Kurt Busch Talks NASCAR, Black Lives Matter and His Drive for Success - OZY | A Modern Media Company

Kurt Busch Talks NASCAR, Black Lives Matter and His Drive for Success

Kurt Busch Talks NASCAR, Black Lives Matter and His Drive for Success

By Nick Fouriezos


Because he wasn’t necessarily destined to reach the pinnacle of his sport.

By Nick Fouriezos

NASCAR driver Kurt Busch sat for a revealing interview with OZY’s CEO and co-founder on the latest episode of The Carlos Watson Show. The following are some of the best cuts from the full conversation, which you can find on the show’s podcast feed.

On Bubba Wallace and the Black Lives Matter movement in NASCAR

Kurt Busch: It was incredible. I was impacted by it, I think, less than others because I grew up in a very diverse town. Las Vegas has people from all over the world that come in and settle in there. And I’m thankful that my mom, my dad, my families and my grandmother — she’s not alive anymore, but she taught me a lot because she grew up in Illinois, but she spent a lot of time in Alabama.

I just thought people flew it [the Confederate flag] in the South because they still think that the war was won down there. It’s like, “No. No, it’s not.” I was just like, “Hey, just let them fly the flag.” But Bubba, he’s just like us. He’s driven. He wants to win. And he’s now connecting himself in a better way. And he’s using that platform, which I think is appropriate. It’s tasteful and it’s meaningful.

Carlos Watson: The fans, your fans, how did they relate to you?

Busch: I hardly felt any friction at all. I think the understanding for all of us is to continue to make unity happen more easily. That’s what I took from it. And so whether there’s a couple of comments here or there’s some positivity over there, to me you can’t look at one to help direct the other. It’s about being right here, self-centered and soul-centered, to help push any and everybody to come together in unity. That’s what I learned from all of this.

On maturing as a driver and a person

Watson: When I first came across you, you were a little bit more of a hothead, and it’s been kind of interesting. I call you in your Drew Brees years, it feels like you’re in your Drew Brees years, where you’re still throwing for 5,000 yards a season, you’re still throwing for 40 touchdowns, but you seem like you might be in a different phase of life. Did you purposefully say, “I can’t be the same guy I was yesterday.” Was that very intentional?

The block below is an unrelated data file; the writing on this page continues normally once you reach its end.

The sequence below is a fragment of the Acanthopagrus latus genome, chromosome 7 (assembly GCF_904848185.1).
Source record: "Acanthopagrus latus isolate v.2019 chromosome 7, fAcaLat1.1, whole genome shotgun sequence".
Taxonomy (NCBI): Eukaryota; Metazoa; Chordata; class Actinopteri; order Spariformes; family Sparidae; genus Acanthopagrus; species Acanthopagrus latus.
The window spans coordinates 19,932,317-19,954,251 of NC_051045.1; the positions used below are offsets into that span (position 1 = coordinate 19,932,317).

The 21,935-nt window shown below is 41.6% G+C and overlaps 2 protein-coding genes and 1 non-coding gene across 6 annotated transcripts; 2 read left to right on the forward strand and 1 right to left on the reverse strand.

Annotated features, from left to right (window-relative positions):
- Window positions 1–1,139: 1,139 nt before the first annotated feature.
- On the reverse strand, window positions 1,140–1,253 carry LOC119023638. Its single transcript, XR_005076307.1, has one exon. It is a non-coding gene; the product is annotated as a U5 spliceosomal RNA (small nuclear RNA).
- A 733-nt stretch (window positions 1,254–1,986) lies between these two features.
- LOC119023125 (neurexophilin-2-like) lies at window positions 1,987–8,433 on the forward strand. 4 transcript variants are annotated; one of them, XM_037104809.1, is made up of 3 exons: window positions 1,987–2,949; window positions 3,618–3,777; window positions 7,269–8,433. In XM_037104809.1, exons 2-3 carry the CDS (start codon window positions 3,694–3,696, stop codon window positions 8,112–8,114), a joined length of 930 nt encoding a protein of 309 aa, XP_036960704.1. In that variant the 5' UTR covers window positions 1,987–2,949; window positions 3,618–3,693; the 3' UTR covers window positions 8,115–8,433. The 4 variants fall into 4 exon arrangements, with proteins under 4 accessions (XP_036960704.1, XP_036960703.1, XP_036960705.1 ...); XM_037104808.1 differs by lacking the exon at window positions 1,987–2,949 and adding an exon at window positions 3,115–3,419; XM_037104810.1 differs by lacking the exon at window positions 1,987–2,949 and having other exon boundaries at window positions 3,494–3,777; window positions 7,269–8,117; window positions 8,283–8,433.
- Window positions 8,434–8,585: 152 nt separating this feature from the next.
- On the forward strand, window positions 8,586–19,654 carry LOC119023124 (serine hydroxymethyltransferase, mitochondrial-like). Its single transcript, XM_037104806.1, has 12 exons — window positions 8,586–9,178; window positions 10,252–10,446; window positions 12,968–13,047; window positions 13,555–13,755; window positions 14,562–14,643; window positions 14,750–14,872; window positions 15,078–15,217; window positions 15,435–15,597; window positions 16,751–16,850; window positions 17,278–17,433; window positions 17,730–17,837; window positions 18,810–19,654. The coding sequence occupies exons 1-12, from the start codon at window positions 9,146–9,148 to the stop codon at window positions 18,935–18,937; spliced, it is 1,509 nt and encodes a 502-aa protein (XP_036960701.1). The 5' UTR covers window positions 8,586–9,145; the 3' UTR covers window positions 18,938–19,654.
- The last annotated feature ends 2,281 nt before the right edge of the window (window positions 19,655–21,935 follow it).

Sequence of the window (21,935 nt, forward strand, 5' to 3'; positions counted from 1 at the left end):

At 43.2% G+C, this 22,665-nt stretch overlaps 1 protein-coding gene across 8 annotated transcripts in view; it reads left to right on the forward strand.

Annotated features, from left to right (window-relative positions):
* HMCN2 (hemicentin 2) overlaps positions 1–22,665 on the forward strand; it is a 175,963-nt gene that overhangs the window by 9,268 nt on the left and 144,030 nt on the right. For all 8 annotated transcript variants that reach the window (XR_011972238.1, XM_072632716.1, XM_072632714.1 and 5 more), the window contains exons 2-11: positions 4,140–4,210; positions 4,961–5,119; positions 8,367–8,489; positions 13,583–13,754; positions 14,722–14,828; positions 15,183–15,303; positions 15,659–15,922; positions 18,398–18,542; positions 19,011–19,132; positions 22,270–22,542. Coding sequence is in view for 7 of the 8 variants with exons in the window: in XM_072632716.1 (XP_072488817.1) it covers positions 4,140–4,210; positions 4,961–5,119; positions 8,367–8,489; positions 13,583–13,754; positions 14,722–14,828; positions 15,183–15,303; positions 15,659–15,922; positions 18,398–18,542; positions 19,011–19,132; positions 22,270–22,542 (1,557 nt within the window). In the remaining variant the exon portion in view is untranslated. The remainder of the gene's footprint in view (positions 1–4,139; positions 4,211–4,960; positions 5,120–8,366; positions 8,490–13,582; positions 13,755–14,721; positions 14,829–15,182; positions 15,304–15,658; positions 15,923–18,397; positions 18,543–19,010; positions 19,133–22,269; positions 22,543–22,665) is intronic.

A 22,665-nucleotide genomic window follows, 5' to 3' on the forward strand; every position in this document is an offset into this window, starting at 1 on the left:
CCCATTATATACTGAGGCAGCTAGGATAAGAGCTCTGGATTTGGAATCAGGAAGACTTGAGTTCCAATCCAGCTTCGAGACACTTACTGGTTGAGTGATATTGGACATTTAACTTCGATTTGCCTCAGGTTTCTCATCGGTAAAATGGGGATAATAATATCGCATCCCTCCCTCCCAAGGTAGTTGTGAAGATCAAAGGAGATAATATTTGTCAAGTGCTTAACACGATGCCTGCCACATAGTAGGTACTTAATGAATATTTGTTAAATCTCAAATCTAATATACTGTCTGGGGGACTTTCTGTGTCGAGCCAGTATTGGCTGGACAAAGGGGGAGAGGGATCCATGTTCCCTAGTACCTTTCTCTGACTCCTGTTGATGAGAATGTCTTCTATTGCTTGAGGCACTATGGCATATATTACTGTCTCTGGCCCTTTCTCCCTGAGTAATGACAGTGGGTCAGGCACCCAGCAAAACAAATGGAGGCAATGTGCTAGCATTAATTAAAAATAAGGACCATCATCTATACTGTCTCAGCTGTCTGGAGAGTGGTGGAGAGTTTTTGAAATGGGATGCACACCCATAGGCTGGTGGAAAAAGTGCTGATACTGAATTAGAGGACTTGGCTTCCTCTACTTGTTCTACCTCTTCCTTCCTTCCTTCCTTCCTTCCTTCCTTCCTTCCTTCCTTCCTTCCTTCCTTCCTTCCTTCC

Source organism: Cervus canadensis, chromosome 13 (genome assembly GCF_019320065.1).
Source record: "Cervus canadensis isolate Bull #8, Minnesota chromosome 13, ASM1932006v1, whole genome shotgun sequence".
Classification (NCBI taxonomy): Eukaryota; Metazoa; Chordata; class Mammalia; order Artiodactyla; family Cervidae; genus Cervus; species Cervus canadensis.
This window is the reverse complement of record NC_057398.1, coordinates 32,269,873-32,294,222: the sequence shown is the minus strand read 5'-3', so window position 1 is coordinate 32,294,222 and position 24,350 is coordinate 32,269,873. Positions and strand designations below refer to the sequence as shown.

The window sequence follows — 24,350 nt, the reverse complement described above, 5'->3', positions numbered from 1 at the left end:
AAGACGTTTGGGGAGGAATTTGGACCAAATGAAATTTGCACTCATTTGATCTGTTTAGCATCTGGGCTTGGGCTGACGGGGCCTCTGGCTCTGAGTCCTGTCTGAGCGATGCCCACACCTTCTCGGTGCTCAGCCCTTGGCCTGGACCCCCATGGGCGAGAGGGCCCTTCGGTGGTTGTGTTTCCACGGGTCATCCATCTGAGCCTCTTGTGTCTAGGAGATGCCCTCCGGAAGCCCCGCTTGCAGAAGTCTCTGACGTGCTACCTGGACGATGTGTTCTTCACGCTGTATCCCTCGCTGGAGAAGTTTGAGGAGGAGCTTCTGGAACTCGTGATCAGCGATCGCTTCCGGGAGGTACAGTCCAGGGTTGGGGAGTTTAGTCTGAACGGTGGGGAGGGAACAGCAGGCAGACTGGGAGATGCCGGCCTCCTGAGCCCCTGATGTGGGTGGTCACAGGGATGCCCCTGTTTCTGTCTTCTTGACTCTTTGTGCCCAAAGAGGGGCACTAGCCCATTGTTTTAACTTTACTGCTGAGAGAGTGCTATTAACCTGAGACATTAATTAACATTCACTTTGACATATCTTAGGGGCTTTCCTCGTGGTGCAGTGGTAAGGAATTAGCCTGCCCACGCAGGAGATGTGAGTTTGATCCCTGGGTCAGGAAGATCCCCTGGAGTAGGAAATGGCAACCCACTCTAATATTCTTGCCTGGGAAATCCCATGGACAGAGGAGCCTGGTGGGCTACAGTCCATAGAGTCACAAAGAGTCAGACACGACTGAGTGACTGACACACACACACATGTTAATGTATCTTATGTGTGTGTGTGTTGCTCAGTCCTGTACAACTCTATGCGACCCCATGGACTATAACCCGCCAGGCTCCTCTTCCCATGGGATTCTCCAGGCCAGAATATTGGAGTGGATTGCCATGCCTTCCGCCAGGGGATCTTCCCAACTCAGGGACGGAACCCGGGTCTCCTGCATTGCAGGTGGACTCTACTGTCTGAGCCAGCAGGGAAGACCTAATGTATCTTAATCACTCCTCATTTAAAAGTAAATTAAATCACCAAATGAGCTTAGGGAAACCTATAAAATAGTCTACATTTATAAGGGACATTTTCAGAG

Busch: I was a hothead. I thought it was all about the driver. I thought it was all about me. I thought it was all about the talent that made a racer or made a championship happen. Right?

And over time, I’ve seen that it’s about the team. There’s no “I” in team. But at the end of the day, I feel this part of my career has been more fulfilling because I’m giving back, I’m helping and pushing these guys in a direction to coach them through the things that I necessarily didn’t receive early on. But I’m not going to complain about that. That’s part of what made me who I was then to become a champion early on.

On early success

Busch: I love to compete. I love to win. The tenacity and the skill that I have was God-given. It was instilled within my father, who taught me how to race, who also taught my little brother, who’s a champion, how to race. And honestly, the simple answer is, we went to the racetrack when I was a kid early on, we went there to win. It wasn’t social hour. It wasn’t to hang out with buddies.

I had a couple of girlfriends that came to the track and they’re like, “Who are you? You’re a different person when you’re at track.” And I said, “I don’t know what you’re talking about. I’m just me when I’m at track.” It’s that commitment. It’s that commitment to craft, the dedication. There’s 365 days in a year and it’s 24/7. And I think that mentality shines through with my passion and my tenacity to win. And that’s where it all came from.

Watson: You and I both know that every race doesn’t end at the finish line. Have you ever had any fears as a driver?

Busch: Every time that I hit the switch and press start, or jump into a race, of course. And then immediately, you have to block it out and jump into, “Why am I here? Why did this happen?” And you just roll through the preparation. I mean, it’s simple. It’s teamwork, like we talked about earlier. It’s the confidence to know that you have it. It’s the preparation, and video, and running the lines through the simulator, having the setup underneath.

… That’s what we all do in motor sports. When you have an engine, when you have a car, when you have a motorcycle, it doesn’t matter if it’s a dirt bike, a street bike like the MotoGP guys, I’m telling you that chicks dig the danger. That’s it. That’s all I got to say.

Watson: What would you have done if you hadn’t made it in racing? Play that sliding doors game a little bit. What else do you think you would have done if you hadn’t made it?

Busch: If I wasn’t a racer, I honestly believe I’d have found something in racing, whether I was a crew member … Now that I’ve been in the sport longer, I’ve learned more about the marketing side, the coaching side. Now as [I’m] getting into my 40s, I want to help with that situation for people. But in all honesty, I mean, I’m a blue-collar kid from Las Vegas. To hit on this end of the topic, I was a plumber. I was fixing water lines and main breaks for the city of Las Vegas when I was 19 years old, after college.

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